I’ve been reading Peter Bailey’s 1998 collection of essays in fits and starts for some time now. Each time I do, I find something startling or inspirational. He has an extraordinary knack for condensing quantities of debate into a paragraph or less, and then cutting effortlessly through it. At one point, he talks about the impenetrable prose which characterises so much of the postmodern history written in the 1980-90s. ‘At one end of the scale reified categories like ‘the social’ and ‘the popular’ march numbingly across the page’, he says, ‘while at the other end particularist studies become so involuted in the mining of meaning that they disappear up their own text’. (Ouch).
So much postmodern historiography of the 1990s was concerned with dismantling class as an important category of analysis. In such texts, as Bailey says, ‘social identity… starts with the self, a multiple subject constructed by language…, a self for whom class may be one narrative thread among many’. Yet if class is ‘an imagined or invented phenomenon… it must still be imagined or invented out of something which includes material being or experience, however represented’. Bailey’s work takes account of some of the other narrative threads making up the identities of the people he writes about. But it insists nonetheless that ‘the mark of class sticks like a burr in nineteenth-century society’, and that it cannot as such be airily dismissed.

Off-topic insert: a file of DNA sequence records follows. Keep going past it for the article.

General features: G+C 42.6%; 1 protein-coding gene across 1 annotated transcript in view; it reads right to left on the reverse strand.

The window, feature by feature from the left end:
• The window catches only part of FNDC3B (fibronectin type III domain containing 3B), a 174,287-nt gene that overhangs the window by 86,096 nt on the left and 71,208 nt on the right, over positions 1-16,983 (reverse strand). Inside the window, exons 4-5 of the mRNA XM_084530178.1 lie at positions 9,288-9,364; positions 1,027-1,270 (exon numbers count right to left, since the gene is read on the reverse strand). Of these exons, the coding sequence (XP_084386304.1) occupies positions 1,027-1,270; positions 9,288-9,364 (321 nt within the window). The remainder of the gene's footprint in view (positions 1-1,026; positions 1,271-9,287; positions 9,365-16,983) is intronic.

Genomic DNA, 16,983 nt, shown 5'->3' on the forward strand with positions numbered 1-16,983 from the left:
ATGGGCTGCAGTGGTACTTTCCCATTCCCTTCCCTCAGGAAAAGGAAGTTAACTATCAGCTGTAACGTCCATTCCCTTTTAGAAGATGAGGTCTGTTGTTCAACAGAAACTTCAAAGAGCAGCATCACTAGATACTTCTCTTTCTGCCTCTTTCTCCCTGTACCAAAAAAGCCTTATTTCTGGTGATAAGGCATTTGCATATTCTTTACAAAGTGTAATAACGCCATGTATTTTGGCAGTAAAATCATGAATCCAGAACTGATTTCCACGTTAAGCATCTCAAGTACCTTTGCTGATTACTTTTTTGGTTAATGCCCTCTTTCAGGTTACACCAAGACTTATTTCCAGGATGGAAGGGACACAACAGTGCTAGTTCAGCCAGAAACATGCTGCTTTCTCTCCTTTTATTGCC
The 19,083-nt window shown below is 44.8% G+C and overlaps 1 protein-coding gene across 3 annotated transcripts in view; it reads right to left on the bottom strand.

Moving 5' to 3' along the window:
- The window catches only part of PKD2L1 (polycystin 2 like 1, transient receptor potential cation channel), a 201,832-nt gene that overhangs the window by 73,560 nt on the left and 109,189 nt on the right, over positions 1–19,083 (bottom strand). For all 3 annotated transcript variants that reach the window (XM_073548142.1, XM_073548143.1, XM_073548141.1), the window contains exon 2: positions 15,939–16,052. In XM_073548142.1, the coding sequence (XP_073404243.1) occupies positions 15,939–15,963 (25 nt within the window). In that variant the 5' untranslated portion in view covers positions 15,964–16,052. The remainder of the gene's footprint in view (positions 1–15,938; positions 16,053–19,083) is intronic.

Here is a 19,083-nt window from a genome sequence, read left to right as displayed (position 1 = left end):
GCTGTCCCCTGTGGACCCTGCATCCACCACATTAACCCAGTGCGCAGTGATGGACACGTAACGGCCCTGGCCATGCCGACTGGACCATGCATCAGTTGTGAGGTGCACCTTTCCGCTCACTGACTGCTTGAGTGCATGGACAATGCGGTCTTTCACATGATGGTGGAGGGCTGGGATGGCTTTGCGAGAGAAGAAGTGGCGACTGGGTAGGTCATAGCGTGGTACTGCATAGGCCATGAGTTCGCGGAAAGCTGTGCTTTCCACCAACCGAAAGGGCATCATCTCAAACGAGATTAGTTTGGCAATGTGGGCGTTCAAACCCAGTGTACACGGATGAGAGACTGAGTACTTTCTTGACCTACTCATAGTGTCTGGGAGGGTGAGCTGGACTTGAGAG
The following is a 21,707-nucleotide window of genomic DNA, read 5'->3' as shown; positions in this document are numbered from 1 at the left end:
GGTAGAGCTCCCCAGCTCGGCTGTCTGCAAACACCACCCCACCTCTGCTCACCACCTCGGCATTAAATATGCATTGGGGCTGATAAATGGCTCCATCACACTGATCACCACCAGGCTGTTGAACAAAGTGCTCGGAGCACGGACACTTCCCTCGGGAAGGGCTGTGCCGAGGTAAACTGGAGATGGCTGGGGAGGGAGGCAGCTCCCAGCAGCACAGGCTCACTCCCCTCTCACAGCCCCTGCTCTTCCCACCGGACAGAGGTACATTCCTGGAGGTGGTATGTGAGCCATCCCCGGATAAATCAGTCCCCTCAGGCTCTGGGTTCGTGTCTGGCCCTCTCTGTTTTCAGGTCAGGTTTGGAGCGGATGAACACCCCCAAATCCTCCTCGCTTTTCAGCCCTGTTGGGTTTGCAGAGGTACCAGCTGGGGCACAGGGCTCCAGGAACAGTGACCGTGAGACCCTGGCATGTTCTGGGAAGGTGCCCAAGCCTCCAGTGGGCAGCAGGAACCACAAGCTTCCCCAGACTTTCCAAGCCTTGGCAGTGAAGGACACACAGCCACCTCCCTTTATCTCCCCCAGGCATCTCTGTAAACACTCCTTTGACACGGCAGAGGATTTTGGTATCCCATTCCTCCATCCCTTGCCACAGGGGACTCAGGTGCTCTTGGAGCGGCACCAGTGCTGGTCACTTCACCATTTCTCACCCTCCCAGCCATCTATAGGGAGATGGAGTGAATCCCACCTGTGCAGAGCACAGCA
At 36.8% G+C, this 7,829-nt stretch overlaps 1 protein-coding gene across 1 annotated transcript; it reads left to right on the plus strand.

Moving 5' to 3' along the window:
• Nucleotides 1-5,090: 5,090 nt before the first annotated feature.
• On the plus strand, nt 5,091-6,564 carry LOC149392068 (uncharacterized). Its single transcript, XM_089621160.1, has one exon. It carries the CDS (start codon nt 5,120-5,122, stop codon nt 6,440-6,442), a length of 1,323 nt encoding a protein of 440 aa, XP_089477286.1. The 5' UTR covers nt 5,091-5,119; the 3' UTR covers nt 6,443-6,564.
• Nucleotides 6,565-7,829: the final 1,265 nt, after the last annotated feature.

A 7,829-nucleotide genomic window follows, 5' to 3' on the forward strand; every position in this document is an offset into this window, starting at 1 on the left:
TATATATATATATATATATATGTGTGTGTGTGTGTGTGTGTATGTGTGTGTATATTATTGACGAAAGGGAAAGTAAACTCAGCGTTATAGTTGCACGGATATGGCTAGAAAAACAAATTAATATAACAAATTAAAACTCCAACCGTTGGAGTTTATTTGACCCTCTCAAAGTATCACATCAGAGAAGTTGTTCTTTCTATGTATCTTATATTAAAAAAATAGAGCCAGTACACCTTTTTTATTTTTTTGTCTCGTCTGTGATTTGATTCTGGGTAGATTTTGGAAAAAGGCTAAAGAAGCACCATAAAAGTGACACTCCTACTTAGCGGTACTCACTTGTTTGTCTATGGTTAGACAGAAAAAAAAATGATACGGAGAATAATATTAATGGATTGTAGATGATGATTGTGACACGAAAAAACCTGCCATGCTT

I recently had a paper published in Labour History which waded through the linguistic work on class produced by Joan Wallach Scott and Gareth Stedman Jones and Patrick Joyce et al. In it, I agonised over the fact that class was at once a linguistic invention and an identity which responded to material circumstances. And now here is this easy navigation of that minefield, written years ago, which I neglected to read before I wrote my paper. I’m not sure about the metaphor Bailey uses (a mark sticking like a burr?), but I am about what it expresses. However much a thing of imagination, class is imagined out of something, and it remains significant to the nineteenth century as a ‘potent vector’ of social difference and identity.